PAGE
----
In which Annie (high school teacher, mother of two young girls and a younger boy) and her aunt Deborah (children's bookseller, mother of two young women in their 20s) discuss children's books and come up with annotated lists.

Sunday, November 30, 2014

Diversity in the details

Dear Annie,

Happy post-Thanksgiving!  That was a very impressive list of resources for diverse books.  You talked about getting involved in school book fairs -- excellent!  Most of my knowledge comes from supplying one annual book fair which gets all its books from us, with which we've evolved a really lovely list.  We should talk about book fairs more in the future: I think a lot of schools charge into them without defining why they're doing them.  A blog for another day.

Today we have one more request from your bid for same.  Dawn writes:
 I'd like to learn about more books like *Anna Hibiscus* that are good for gently introducing children to global diversity. At Alice's insistence we read *Anna Hibiscus* together three times, and it was only our insistence on moving on to *The Borrowers* that kept us from reading it again.
Anna Hibiscus is of course a big favorite of ours.  Dawn, I assume you know it's a four book series.  Anna lives in a family compound in a city; Atinuke's No. 1 Car Spotter lives in rural Africa.  So far there are only two Car Spotter books.

I'm interpreting Dawn's question as having to do with more or less contemporary real life situations.  Moving south to Botswana, adult novelist Alexander McCall Smith has written two early-chapter book series for kids.  One chronicles the elementary school life of Precious Ramotswe, the heroine of The No. 1 Ladies' Detective Agency books.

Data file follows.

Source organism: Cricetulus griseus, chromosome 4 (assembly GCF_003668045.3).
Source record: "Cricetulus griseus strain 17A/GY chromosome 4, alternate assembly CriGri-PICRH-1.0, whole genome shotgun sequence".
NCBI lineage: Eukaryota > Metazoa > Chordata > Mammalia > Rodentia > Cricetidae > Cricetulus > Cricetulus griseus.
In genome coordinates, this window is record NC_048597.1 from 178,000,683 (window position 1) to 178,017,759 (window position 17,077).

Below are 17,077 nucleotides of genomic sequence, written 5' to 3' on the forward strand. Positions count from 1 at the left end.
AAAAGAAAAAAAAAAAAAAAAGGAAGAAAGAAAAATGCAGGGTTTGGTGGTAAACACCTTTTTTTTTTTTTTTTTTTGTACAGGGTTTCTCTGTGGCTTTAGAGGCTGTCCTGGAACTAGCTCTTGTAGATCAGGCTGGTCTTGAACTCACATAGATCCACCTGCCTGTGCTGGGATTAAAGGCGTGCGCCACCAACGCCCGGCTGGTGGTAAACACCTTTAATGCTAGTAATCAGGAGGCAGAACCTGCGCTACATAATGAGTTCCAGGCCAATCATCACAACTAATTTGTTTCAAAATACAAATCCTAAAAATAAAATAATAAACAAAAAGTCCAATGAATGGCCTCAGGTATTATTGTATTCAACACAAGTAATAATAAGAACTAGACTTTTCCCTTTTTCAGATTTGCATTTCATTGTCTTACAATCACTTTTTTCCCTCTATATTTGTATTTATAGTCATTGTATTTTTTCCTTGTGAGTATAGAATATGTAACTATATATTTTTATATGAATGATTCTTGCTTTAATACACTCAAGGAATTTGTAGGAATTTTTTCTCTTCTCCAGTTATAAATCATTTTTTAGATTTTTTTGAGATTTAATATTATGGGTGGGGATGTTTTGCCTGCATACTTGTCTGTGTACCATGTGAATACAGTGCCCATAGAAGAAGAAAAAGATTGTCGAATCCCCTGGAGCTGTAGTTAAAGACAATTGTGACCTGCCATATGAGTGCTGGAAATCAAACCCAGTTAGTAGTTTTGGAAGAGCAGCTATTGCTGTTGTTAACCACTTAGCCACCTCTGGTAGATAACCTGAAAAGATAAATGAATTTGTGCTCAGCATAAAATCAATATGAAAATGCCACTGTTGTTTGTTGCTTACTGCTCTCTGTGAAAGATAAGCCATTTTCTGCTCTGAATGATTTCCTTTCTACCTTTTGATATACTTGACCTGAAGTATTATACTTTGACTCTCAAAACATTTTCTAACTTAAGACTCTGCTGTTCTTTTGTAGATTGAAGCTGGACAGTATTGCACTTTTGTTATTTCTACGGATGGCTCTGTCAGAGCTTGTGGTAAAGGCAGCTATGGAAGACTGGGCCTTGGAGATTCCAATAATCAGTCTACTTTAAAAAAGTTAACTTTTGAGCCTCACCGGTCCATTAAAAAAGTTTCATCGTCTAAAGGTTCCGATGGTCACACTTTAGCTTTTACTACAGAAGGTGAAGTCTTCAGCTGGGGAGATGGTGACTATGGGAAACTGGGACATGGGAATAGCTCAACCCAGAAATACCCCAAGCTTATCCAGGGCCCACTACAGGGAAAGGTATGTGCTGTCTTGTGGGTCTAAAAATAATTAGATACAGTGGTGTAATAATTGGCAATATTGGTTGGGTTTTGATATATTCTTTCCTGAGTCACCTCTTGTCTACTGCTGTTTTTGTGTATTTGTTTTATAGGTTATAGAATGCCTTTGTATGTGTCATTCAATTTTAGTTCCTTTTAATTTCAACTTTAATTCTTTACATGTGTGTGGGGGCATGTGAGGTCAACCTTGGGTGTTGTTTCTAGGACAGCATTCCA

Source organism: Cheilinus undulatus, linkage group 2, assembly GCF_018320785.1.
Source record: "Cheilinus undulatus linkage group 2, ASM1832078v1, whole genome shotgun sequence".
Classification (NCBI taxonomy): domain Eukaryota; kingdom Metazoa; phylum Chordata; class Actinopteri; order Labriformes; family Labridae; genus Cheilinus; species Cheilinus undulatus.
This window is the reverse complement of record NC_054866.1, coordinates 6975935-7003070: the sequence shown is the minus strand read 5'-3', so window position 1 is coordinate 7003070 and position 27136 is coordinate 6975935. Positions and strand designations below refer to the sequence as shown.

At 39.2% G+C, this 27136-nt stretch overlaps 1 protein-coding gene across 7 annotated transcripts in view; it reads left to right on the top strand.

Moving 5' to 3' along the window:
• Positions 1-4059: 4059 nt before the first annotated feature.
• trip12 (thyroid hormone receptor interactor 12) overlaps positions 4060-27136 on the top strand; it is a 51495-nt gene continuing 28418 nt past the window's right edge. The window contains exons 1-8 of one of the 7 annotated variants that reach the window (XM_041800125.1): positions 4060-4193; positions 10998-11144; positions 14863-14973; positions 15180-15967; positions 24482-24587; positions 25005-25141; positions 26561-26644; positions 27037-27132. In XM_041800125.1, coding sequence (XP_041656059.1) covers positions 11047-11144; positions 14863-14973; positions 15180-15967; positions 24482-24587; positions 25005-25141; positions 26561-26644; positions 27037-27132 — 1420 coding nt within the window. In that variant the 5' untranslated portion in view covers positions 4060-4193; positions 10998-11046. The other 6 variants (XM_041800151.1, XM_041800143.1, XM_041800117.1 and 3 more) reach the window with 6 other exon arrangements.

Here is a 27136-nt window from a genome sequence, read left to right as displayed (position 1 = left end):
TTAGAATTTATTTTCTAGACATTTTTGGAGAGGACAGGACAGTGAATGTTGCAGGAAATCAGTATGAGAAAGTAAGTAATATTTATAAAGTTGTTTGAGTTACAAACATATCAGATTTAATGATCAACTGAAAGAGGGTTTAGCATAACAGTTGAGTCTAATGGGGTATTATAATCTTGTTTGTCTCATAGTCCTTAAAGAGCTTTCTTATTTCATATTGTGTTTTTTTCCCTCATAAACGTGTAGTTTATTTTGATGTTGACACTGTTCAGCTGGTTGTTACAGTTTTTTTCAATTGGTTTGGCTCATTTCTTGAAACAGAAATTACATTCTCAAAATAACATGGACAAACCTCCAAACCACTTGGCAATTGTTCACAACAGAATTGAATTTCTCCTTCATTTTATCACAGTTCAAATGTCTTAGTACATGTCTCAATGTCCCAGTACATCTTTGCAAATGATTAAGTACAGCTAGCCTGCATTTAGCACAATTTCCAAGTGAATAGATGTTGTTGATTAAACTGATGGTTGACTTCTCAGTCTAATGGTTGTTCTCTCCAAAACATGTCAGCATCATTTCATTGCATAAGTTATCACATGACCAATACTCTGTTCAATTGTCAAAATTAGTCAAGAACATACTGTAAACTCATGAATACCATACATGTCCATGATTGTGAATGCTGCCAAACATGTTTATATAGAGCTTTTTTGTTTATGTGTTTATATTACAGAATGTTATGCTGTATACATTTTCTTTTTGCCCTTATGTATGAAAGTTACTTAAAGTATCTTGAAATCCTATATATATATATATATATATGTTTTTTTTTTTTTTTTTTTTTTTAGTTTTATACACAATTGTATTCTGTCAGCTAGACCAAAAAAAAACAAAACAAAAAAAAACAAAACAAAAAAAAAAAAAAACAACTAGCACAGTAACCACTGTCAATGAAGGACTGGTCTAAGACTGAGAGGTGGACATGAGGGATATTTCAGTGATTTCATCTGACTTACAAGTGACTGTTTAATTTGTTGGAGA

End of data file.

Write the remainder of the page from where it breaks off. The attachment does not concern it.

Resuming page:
The Great Cake Mystery: Precious Ramotswe's Very First Case
, Precious solves a case involving an unjust accusation of theft.  Her father, whose legacy funds her detective agency in adulthood, is very present in Precious's young life, a constant storyteller. 

Iain McIntosh's illustrations give a refreshingly different feel to the book series.

They're gentle and engaging mysteries.

McCall Smith's earlier children's series is about a boy named Akimbo, whose father is head ranger in a game preserve.  The stories include everyday life scenes, and adventures he's involved in because of his father's work.  Akimbo and the Lions is a younger variation of Born Free: Akimbo raises a lion cub but then realizes he has to send it back to the wild when it starts scaring his neighbors.  In Akimbo and the Elephants, he tries to catch ivory poachers who have been killing elephants.  They're great stories -- I used to sell a lot of them.  They're all now unfortunately out of print -- links are to alibris used listings.

Back to the north of the continent, a classic picture book:
The Day of Ahmed's Secret
by Florence Parry Heide and Judith Heide Gilliland, illustrated by Ted Lewin (written in 1995).   Ahmed, bursting with excitement because he has a secret, drives his donkey cart through the streets of Cairo delivering bottled cooking gas.  (Spoiler alert: the secret will be revealed.)   We get a sense of the intensely rich and varied street life of the city.  When he finally gets back home, he announces the secret: he's learned to write his name.  I once had a customer who used this one as the central book in a first grade book group about urban life.

Another what-life-is-like on the street picture book is On My Way to Buy Eggs, by Chih-Yuan Chen.  A girl in Taiwan walks to the store to buy eggs, finding constant diversion in what she sees: a shadow, a blue marble, a pair of glasses.  Also not available new in the U.S.  Link is alibris.

I hope, Dawn, that these are books you haven't yet discovered.

Happy reading!


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